Having to re-enter authentication information such as usernames and passwords when connecting to networks and websites can be an annoyance, especially if the locations are visited frequently. Windows 7 includes a feature known as the Credential Manager which allows users to securely store login information for automatic entry when visiting specific websites or network locations. Unfortunately, errors sometimes occur which prevent access to the Credential Manager.
Accessing Credential Manager
The Credential Manager is accessed from the Windows Control Panel as one of the options available in the "User Accounts and Family Safety" control group. The Credential Manager window displays a list of all Windows credentials, online certificates and generic credentials that are stored in an encrypted file location known as the Windows Vault. New credentials can be added manually from the User Accounts window by clicking the link to add a credential in the upper right corner of the credentials list appropriate to the entry you wish to add.
Credential Manager Problems
When attempting to open the Credentials Manager window, some users encounter error messages stating that Windows cannot access the Credentials Manager. So long as Windows cannot access the Credentials Manager, new credentials cannot be saved by the system. The error can be due to improperly-set file permissions that do not recognize the user as the owner of the credentials or damaged system files that are necessary to access the Credentials Manager and the Windows Vault.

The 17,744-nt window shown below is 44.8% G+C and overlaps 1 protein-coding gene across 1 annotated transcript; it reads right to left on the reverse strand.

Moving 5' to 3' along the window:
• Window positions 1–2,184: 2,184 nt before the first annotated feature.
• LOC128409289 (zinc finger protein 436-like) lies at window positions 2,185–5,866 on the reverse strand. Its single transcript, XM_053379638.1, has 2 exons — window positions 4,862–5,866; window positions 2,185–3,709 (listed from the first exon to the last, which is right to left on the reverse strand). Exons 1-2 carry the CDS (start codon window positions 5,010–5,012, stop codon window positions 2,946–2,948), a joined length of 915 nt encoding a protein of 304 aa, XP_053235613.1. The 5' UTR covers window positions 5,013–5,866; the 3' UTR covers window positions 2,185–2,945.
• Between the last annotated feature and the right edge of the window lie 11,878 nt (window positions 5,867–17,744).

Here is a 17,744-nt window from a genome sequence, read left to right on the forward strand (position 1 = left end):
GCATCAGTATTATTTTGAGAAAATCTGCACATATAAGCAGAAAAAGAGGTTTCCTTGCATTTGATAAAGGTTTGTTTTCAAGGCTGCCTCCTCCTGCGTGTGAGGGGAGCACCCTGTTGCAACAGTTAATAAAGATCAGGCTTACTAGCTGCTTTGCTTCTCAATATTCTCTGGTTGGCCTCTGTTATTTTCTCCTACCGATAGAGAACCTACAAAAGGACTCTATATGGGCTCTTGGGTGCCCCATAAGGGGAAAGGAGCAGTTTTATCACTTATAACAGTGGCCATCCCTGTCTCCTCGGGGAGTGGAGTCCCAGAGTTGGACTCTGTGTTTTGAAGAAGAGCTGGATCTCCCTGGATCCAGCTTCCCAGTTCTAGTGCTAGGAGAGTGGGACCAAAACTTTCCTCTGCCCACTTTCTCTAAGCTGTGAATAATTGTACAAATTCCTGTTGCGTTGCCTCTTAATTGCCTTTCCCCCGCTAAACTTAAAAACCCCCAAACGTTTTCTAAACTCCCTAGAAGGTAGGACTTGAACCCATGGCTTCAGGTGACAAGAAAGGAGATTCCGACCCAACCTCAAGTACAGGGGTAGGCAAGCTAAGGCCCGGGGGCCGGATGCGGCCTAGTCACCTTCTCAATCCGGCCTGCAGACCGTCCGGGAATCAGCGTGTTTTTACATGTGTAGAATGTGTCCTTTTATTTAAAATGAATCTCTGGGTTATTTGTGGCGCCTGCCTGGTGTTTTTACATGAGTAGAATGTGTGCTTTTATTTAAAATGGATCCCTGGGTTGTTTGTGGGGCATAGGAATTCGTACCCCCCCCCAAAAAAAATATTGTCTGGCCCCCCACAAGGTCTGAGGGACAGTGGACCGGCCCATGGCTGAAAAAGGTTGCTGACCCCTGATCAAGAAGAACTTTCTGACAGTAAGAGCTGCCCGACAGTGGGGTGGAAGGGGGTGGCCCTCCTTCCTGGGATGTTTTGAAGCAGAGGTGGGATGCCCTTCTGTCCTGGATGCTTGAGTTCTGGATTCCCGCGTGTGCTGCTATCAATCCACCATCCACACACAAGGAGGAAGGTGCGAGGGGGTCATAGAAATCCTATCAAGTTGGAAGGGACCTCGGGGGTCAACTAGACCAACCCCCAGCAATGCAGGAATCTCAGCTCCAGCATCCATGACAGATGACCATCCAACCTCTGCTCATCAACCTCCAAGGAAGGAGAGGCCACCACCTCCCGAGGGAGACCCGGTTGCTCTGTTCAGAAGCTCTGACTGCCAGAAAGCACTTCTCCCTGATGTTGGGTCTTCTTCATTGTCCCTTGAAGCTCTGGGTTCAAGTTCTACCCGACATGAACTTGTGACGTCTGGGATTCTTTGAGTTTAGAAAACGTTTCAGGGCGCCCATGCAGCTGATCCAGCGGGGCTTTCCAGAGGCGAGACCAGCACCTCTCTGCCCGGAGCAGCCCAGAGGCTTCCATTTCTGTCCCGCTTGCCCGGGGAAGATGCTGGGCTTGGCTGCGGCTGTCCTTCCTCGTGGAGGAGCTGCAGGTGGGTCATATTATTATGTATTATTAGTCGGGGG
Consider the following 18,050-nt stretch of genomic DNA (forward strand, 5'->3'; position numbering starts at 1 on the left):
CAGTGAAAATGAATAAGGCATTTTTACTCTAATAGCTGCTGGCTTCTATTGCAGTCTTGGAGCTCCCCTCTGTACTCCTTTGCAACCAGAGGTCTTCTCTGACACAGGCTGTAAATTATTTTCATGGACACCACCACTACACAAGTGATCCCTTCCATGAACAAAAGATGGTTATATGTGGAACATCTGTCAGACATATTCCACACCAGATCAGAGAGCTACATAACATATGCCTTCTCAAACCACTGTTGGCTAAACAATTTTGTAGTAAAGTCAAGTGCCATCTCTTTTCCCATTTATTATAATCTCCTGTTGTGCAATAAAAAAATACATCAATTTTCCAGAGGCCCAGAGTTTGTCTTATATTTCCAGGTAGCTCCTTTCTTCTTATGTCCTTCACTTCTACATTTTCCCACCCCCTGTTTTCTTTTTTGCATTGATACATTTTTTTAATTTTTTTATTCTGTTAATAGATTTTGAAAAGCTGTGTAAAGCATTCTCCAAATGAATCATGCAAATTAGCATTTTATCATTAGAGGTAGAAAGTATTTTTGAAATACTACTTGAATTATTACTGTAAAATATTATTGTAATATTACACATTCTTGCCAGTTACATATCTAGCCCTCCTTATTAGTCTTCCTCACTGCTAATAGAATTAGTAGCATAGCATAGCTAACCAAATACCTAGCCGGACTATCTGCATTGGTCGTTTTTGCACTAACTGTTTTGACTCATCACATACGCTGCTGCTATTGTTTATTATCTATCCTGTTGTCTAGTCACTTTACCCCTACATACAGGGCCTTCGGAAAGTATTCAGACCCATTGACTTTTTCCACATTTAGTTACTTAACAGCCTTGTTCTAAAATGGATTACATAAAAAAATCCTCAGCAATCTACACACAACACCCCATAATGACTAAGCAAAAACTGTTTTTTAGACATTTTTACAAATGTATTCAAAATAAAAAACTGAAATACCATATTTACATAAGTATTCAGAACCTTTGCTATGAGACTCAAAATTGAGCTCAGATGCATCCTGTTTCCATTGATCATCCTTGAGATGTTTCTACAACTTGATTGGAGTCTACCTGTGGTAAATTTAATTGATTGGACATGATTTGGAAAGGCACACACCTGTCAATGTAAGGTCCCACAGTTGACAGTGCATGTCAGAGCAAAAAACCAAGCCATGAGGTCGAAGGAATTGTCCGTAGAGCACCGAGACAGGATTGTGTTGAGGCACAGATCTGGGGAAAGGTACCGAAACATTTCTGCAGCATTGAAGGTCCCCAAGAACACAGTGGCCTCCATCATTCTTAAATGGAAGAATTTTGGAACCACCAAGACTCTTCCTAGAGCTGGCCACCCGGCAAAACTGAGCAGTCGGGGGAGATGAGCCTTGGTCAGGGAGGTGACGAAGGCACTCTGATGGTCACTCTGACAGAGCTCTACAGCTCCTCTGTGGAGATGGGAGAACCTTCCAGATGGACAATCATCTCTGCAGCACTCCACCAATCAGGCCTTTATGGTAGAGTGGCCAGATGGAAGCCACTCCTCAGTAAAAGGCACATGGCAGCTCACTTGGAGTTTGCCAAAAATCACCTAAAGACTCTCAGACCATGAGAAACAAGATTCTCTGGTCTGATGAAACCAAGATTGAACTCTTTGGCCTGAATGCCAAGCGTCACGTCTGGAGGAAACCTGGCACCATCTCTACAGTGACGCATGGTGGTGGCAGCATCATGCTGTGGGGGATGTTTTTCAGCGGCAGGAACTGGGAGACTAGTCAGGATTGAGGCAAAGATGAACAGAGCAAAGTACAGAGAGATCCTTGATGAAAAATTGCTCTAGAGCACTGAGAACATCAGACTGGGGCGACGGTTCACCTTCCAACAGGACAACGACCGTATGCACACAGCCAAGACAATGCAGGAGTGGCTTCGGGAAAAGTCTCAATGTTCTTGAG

Correcting Ownership Issues
To correct ownership issues, a user must turn on the advanced file option that makes hidden files visible and then navigate to the "AppData\Local\Microsoft\Credentials" folder under his username in the "Users" directory of his computer. Once there, the user should check the ownership of files in the directory by looking at the advanced security settings in the files' "Properties" window. If the user is not listed as the owner of the files on the "Owner" tab he can edit the ownership of each file so that Windows recognizes him as the proper owner.
Repairing System Files
If system files have become damaged, corrupted or deleted, a Windows utility known as the System File Checker can be used to identify, repair or replace them. The tool must be launched from a command prompt running with administrative privileges, accomplished by right-clicking the "Command Prompt" icon in the "Accessories" folder and selecting the "Run As Administrator" option. At the prompt the user should type "sfc /scannow" without the quotes and press the "Enter" key. The System File Checker will scan all Windows system files, making repairs where necessary to restore them to proper working order.